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Dr. Kamps has published a new book called:

"The Source for Developmental Coordination Disorder "

Call (403) 217-5749 to order your copy.

   
   
   
   
   
   

 


 

 

Recognizing Individuals with Motor Coordination Difficulties

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•  Generally delayed two or more years in the acquisition of motor skills

•  Culturally relevant motor skills are performed at ‘lower levels’ and with unacceptable proficiency

•  Poor ability with various sized balls in throwing, kicking, catching, and striking skills

•  The individual will often withdraw from physical activities and associated environments (may be found leaning against the school walls or sitting alone during recess / lunch)

•  Tends to avoid ‘taking turns’ in sports related activities

•  Often demonstrate a low level of physical fitness (strength and endurance is lacking)

•  Reduced motivation to participate in any ‘movement’ event

•  Seems to ‘forget’ gym clothes, swimsuit, ice-skates and mittens, or other necessary equipment for physical activity; may often request notes from home to be excused from physical education class or other recreational activities

•  Student may actually appear ‘busy’ during physical education class, but close observation reveals they are not truly involved

•  May often complain of stomach aches or other ailments

•  May be the last student to enter the gymnasium for phys. ed. class

•  Resists entering novel settings (e.g. the swimming pool), and once they do, may hold on to the edge or not venture into deep water

• Behavioural difficulties may become evident -- ‘clowning around‘, refusing to participate, disturbing other students, showing frustration by crying, stomping, and stating that the activity is ‘stupid’ (these serve as avoidance strategies)

•  Will often avoid becoming involved in the ‘centre of action’ in a game situation

•  Tends to have a poor understanding of the object of various games and activities (e.g. may score in the opposite team's goal; not be sure when to chase or when being chased; runs in the wrong direction)

•  May attempt specific motor activities a few times, but then stop soon after

•  Tends not to initiate involvement in sporting activities, be the first person to volunteer physical demonstrations, etc.; rather, they prefer to wait and see what others do

•  May follow other classmates or players but seldom fully engage in the game play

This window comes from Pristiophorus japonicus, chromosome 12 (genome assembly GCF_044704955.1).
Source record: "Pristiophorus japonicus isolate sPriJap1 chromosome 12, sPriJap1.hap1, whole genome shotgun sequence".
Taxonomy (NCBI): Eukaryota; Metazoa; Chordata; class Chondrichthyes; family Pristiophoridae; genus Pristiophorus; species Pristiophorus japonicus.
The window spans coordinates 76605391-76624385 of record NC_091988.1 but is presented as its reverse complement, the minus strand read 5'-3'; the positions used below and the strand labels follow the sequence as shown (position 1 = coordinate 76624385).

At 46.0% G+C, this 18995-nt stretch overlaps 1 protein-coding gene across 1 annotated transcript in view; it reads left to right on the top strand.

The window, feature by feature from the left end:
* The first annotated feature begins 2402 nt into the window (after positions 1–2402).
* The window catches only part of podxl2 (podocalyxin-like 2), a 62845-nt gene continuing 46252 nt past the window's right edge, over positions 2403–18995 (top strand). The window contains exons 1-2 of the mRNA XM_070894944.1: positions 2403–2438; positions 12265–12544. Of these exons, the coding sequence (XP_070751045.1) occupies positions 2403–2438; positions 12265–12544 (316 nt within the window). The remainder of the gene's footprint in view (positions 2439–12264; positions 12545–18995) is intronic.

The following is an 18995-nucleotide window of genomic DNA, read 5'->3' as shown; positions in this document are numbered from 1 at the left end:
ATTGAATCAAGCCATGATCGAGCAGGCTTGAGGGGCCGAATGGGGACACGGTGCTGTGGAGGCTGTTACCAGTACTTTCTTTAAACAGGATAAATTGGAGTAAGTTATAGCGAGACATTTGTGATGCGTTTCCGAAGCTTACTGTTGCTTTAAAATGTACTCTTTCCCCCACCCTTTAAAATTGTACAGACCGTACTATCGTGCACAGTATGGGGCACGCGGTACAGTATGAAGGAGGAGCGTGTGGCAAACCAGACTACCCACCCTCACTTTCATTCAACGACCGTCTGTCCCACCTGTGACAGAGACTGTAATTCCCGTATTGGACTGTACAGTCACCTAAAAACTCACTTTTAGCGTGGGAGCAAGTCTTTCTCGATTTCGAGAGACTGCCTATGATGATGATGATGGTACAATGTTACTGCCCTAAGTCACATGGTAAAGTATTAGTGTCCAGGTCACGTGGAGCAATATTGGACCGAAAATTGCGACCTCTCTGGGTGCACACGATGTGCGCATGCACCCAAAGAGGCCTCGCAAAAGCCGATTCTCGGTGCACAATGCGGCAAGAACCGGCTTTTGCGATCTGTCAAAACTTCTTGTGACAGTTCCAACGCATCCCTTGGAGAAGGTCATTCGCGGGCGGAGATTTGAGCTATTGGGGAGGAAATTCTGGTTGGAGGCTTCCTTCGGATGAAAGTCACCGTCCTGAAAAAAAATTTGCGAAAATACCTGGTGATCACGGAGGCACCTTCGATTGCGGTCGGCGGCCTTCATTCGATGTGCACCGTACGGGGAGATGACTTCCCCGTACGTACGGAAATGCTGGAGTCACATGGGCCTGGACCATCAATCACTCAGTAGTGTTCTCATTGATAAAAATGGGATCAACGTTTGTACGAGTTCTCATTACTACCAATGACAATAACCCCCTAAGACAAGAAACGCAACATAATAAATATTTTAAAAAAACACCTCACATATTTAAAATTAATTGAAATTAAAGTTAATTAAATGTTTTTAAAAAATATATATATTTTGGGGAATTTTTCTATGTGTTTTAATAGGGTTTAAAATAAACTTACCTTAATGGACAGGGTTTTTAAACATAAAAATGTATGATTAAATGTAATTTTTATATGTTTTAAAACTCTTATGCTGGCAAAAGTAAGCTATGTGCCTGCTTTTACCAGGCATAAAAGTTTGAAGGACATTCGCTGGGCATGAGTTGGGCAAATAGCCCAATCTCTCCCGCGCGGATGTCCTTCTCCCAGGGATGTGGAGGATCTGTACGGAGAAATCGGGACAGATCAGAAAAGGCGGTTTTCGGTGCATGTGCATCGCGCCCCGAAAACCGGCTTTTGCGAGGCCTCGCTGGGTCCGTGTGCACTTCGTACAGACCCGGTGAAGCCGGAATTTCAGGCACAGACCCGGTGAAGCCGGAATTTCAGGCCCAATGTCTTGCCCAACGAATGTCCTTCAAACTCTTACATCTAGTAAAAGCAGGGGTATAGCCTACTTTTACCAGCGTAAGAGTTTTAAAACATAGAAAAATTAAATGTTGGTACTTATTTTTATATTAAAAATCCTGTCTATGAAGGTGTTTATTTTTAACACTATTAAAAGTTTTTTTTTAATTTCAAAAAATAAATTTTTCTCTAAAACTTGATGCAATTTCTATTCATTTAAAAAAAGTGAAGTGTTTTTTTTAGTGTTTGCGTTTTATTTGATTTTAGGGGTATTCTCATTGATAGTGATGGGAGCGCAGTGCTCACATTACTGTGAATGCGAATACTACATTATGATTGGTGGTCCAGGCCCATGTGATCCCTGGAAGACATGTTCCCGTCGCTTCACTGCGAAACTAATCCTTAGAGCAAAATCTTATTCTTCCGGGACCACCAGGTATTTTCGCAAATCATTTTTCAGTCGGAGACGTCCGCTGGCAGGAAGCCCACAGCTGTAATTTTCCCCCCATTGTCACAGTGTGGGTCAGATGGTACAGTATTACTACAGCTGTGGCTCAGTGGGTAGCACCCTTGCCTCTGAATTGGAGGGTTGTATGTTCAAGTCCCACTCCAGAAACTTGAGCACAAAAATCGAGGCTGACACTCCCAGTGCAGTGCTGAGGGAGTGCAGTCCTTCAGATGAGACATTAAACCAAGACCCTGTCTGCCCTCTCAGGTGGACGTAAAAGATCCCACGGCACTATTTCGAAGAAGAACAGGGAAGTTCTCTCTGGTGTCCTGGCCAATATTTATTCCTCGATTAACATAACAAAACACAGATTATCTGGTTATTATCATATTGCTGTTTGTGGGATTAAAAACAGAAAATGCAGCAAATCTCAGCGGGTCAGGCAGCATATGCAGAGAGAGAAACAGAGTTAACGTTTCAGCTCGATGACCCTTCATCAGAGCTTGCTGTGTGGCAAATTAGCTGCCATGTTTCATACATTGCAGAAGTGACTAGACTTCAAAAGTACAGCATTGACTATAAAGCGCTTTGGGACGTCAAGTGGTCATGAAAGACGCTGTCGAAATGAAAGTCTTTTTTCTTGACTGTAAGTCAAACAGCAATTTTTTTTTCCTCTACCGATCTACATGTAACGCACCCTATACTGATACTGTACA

•  Too much or too little force is often applied during skill performances

•  Tends to be somewhat delayed in their response to a motor task

•  Frequently confuse right / left directions

•  May be seen ‘stumbling’ over their feet -- movements may seem jerky or awkward

•  May see ‘overflow’ movements during times of intense concentration (e.g. mouth moving)

•  Often have difficulty following rhythms (music class or marching in unison)

•  Timing is often inaccurate, and the student may misjudge distances, force, and speed

•  Students may perform one component of a complex motor skill by isolating one body part and forgetting other coordinated movements

•  May display stiff body action or too much rotation and excessive movement of other body parts -- they simply ‘look’ awkward

•  Tends to have difficulty focusing on the important components of a motor skill demonstration -- often unsure of what to ‘look’ at

•  May show signs of fear or intense resistance to becoming involved in a motor activity

•  May also overestimate their ability, and, as a result, lack the concept of danger or risk involved in certain skills

•  May be socially isolated or have very few friends

•  Tends to exhibit difficulty with ‘failure’

•  May be able to perform one or more motor skills with a level of proficiency, but other motor tasks are extremely challenging

•  Tends to prefer involvement in individual motor skills that have repetitive components to them (e.g. swimming, dancing, bicycling)

•  Has genuine difficulty with tasks that involve moving objects and individuals, or entire teams moving around them, and recalling numerous rules at the same time (e.g. basketball, soccer)

•  May ‘freeze’ while on a certain piece of equipment or have difficulty initiating a motor task when others are watching

•  General awareness of body / limb position is limited (e.g. whether they are moving or stationary)

 

 

 

  "KAMPS: Kids Actively Making Progress in Sports, School, and Socialization Skills"

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Contact Information:

Dr. Kamps is located in Calgary, Alberta, Canada.

Phone: 403.217.5749

E-mail:drkamps@telusplanet.net